Guitar Ecologies and the Making of Fiji Mahogany

Authors: Jose Martinez-Reyes*, UMass Boston Anthropology
Topics: Cultural and Political Ecology, Pacific Islands, Historical Geography
Keywords: political ecology, forestry, guitars
Session Type: Paper
Day: 4/7/2019
Start / End Time: 3:55 PM / 5:35 PM
Room: Washington 3, Marriott, Exhibition Level
Presentation File: No File Uploaded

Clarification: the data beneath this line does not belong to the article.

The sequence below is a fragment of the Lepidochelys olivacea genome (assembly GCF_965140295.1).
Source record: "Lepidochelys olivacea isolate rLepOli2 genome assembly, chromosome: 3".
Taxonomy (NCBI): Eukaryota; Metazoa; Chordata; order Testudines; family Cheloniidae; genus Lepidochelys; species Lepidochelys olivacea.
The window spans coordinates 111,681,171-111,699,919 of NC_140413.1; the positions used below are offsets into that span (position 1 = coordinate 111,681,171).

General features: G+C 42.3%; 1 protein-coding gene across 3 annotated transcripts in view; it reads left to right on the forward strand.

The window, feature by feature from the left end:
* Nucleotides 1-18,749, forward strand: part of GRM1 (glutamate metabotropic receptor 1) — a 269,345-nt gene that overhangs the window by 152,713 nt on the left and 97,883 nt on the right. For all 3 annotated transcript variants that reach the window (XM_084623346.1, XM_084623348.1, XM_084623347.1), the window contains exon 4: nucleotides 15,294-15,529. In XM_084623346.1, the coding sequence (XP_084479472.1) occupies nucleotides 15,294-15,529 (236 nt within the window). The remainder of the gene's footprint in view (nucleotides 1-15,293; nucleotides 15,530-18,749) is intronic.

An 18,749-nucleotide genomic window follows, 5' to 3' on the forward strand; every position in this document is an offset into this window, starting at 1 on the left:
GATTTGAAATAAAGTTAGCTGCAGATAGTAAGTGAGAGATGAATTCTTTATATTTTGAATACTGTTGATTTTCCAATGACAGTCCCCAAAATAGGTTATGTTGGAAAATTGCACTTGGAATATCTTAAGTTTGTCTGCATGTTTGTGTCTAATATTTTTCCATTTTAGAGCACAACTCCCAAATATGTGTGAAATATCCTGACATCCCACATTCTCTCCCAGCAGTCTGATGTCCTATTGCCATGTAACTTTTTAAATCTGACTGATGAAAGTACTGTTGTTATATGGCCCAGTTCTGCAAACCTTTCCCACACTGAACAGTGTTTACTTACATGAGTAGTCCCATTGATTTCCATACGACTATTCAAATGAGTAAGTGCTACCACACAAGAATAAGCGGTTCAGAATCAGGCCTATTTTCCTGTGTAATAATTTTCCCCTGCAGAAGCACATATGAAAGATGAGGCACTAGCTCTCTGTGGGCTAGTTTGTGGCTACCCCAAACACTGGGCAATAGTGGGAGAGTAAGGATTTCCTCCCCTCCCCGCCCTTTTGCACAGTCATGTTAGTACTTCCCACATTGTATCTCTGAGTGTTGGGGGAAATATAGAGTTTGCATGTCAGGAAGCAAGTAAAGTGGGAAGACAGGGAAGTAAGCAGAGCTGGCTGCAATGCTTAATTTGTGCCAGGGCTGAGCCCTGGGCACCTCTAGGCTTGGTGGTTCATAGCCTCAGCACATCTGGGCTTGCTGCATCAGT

Guitar Ecologies is a political ecology of mahogany and its performative materiality in transforming forests, producing sounds, guitars, and guitar cultures and identities. As mahogany became an essential component in a complicated mesh of materials, sounds, and meanings, it also emerged as a site of profoundly unequal power relations and environmental transformations. Mahogany plantations in Fiji became a major supplier for Gibson and Taylor Guitars, two of the largest global guitar manufacturers. The plantations of Fiji grew out of the ruins of the destruction of the forest so characteristic of the Anthropocene. Their transformation left a path of poison, compromised health, impacted ecosystems, altered fauna, and Native control of land in a vulnerable position. Now from its timbers, a new highly-desired sound is produced. This nexus sparks contention over who controls the socio-ecological and musical dynamics in the processes of production, circulation, and consumption of music and sounds. In this paper, I discuss how new modes of existence come into being through the forging of more intimate connections between forests, guitars, and sounds. Specific strategies include examining how Gibson and Taylor maneuvered to take control of the main suppliers of the highest-grade mahogany produced in Fiji by alluding to notions of sustainable forestry and by connecting with local native musicians. Guitar ecologies also assesses alternative strategies for constructing a more liberating political ecology of sounds.

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